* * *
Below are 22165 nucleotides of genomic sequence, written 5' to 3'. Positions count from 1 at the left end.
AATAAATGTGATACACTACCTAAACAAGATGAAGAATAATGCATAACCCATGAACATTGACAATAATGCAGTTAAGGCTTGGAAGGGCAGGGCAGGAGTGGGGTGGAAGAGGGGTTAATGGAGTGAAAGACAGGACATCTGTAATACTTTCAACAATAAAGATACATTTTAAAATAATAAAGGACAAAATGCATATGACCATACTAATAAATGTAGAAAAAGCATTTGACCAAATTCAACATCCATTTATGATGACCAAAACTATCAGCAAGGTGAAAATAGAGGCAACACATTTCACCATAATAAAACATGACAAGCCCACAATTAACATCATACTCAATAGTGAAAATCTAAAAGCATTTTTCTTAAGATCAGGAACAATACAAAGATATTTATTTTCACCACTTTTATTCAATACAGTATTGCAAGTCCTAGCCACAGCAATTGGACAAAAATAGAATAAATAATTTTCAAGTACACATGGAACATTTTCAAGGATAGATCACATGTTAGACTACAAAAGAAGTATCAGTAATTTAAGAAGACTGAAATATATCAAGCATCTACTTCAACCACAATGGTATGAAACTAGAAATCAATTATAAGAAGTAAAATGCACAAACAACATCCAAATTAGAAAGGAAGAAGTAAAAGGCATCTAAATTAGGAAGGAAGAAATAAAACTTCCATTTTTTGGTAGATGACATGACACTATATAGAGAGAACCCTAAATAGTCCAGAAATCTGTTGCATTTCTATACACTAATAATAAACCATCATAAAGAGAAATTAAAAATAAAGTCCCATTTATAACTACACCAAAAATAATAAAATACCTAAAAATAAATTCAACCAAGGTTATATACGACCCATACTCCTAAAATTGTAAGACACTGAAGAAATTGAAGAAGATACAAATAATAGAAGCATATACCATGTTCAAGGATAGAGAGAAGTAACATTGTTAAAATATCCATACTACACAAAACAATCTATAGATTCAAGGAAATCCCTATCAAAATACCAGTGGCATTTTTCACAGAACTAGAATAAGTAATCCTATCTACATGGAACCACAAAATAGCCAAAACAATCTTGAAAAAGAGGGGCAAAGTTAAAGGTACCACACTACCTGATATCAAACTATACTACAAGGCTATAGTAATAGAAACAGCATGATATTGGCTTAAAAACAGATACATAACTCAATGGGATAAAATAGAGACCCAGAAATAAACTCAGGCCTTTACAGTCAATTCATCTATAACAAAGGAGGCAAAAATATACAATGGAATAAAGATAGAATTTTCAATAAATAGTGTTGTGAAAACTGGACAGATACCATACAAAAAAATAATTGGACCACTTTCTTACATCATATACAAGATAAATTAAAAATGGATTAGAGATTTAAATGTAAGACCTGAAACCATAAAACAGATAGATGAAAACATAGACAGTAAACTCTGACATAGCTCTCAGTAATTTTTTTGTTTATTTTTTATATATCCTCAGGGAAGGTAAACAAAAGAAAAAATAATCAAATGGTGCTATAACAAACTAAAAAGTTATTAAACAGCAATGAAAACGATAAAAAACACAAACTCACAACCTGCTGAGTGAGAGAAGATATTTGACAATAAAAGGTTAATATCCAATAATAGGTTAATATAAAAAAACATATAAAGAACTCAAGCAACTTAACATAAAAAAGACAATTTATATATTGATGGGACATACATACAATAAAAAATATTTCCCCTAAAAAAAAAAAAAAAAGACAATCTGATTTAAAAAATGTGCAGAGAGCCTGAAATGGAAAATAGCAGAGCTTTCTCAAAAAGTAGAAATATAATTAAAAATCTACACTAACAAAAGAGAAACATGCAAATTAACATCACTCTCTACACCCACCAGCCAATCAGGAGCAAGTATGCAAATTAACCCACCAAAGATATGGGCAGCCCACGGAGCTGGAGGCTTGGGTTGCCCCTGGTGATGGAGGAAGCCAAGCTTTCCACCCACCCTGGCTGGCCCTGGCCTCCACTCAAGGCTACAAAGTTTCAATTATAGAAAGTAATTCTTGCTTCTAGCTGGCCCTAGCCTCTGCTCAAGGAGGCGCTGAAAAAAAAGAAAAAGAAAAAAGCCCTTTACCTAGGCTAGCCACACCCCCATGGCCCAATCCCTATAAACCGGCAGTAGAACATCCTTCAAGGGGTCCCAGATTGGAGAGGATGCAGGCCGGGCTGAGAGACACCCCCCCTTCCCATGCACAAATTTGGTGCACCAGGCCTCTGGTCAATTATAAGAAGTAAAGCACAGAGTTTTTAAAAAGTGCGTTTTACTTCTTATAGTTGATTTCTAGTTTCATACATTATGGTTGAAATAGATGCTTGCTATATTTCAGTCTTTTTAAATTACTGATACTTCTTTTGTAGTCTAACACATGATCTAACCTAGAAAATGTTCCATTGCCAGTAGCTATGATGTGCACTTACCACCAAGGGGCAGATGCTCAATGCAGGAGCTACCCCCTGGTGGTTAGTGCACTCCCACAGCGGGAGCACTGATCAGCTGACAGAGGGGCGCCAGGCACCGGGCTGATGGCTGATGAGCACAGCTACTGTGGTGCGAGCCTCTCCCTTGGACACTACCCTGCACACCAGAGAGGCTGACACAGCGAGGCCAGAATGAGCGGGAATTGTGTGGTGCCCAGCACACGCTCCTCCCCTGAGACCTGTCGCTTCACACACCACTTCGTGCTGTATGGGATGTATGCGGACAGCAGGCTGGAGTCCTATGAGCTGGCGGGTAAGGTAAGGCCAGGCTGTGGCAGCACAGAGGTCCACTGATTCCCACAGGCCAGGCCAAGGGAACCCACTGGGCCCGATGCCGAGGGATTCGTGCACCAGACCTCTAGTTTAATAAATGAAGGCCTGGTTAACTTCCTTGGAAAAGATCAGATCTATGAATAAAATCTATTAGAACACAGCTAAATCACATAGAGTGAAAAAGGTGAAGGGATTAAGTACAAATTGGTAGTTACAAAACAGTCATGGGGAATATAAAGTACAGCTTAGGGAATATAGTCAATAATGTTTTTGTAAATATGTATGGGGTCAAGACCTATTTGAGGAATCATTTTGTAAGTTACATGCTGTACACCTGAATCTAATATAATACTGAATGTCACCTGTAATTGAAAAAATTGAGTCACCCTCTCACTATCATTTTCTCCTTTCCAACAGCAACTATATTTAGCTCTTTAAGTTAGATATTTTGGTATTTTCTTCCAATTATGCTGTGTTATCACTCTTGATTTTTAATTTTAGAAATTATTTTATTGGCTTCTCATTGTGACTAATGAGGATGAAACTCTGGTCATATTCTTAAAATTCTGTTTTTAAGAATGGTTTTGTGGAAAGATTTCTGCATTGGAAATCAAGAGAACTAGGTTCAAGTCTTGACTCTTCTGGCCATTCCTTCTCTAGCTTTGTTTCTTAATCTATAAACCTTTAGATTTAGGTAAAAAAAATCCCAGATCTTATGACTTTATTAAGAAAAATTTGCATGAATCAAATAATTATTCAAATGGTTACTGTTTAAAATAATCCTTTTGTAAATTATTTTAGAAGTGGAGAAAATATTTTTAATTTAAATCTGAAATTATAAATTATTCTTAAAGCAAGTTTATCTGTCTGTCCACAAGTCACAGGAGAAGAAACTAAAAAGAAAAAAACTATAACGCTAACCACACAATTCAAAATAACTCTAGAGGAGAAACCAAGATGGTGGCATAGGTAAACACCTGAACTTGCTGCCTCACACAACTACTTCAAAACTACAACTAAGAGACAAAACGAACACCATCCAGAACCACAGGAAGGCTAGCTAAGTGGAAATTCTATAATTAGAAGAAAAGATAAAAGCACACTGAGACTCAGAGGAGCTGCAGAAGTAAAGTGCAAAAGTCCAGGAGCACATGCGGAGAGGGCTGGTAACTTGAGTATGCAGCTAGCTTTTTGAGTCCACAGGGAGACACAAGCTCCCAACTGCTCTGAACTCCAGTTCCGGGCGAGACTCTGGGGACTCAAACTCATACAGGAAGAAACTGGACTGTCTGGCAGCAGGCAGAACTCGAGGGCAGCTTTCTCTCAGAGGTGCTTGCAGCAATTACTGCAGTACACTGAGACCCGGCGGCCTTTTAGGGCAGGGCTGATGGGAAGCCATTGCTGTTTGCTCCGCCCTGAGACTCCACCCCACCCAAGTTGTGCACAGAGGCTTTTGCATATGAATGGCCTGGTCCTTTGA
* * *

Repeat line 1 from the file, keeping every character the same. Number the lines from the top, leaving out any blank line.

Below are 22165 nucleotides of genomic sequence, written 5' to 3'. Positions count from 1 at the left end.